extensive and was divided into zones, however, Lens 2B, 2C and 2D were
       restricted spatially and didn’t warrant dividing.

The resulting geotechnical domains were hangingwall, resource and footwall units for
the different lenses and where appropriate, these were sub-divided by weathering
and spatial location such as north and south zones.

In general the weathering and fracturing have resulted in poor rock mass conditions
in the hangingwall and resource units. A trend can be seen of improving ground
conditions with an increase in depth and distance from the hangingwall contact of
Lens 2A.

Stope stability was assessed using the drilling data in each domain and the
Matthews Stability Graph method. This resulted in basic stope dimensions for each
lens to be used in on-going mine design work.

In the weathered zone very restricted stope dimensions and extensive support are
required to achieve stable spans. Drift and fill is achievable and more suited to the
weathered rock mass conditions. Drift and fill may also be required in the parts or all
of the unweathered zones because the resource rock mass conditions are poor.

The drift and fill dimensions are based on a 4 to 5m drift height interval are shown in
Table 16.1.




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Table 16.1                     Recommended Drift and Fill Dimensions
                                                         Hangingwall         Sidewall       Backs
                                   Lens                     Strike            Strike        Width        Face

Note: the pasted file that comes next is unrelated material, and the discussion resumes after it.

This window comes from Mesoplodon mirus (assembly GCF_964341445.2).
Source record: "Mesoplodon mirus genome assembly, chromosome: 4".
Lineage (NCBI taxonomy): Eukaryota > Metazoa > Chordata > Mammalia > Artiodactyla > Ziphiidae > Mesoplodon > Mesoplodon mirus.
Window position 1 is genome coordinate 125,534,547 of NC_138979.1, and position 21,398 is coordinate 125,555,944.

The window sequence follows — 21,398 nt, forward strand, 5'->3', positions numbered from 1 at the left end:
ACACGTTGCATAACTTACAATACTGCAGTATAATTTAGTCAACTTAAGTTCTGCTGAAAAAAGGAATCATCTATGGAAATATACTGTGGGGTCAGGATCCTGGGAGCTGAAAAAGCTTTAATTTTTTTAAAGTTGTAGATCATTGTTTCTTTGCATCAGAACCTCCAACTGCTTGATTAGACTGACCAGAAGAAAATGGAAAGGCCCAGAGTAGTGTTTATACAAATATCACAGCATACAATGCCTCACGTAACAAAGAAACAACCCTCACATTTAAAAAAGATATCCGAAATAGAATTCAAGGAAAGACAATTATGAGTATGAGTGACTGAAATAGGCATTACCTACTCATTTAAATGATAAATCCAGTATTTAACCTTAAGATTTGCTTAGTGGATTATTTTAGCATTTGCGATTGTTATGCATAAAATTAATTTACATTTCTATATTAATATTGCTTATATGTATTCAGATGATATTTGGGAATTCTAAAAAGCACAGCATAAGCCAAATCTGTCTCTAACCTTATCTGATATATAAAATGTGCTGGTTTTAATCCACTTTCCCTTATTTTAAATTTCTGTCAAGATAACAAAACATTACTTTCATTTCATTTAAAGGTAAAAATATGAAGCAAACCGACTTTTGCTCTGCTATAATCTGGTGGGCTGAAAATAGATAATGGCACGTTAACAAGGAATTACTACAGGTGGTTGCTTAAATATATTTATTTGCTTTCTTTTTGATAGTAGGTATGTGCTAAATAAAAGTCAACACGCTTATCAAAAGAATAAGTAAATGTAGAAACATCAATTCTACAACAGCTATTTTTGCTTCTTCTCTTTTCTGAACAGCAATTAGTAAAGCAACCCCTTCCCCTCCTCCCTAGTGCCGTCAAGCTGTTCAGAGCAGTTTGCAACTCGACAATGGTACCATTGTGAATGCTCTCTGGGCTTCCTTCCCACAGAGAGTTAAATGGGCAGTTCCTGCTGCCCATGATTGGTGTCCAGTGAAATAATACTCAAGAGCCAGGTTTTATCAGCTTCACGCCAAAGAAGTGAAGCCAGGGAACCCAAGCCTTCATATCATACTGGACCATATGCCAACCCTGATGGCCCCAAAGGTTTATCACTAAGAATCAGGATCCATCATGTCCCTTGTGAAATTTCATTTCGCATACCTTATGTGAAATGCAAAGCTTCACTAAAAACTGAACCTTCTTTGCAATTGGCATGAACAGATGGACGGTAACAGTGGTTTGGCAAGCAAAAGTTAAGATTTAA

Lens 2A & 2D - South
    Weathered




                                                             Unlimited #     Unlimited #     5m          N/A
                              Lens 2A - North
    Unweathered




                             Lens 2A - South

                                                             Unlimited #     Unlimited #     6m          N/A

                              Lens 2A - North


#                  Assumes the installation of development ground support.

The stope dimensions in Table 16.2 are based on a 15 m sublevel interval with an
underhand or overhand sequence for the unweathered rock mass.

Table 16.2                     Recommended Stope Dimensions
                                                             Hangingwall     Footwall                     End Wall
                                    Lens                                                   Crown Width
                                                                Strike        Strike                       Width
                              Lens 2A - South                   25m*            25m           15m*             6m
     Unweathered




                               Lens 2A - North                  30m*            30m           15m*             7m

                                   Lens 2B                       25m            25m           20m*          10m
                                  Lens 2C                        25m            25m           25m*          22m
*                  Assumes the installation of cablebolts.

The strike length of the stopes increases with a steeper resource dip in the northern
zone. The end walls in the resource are currently restricting stope dimensions.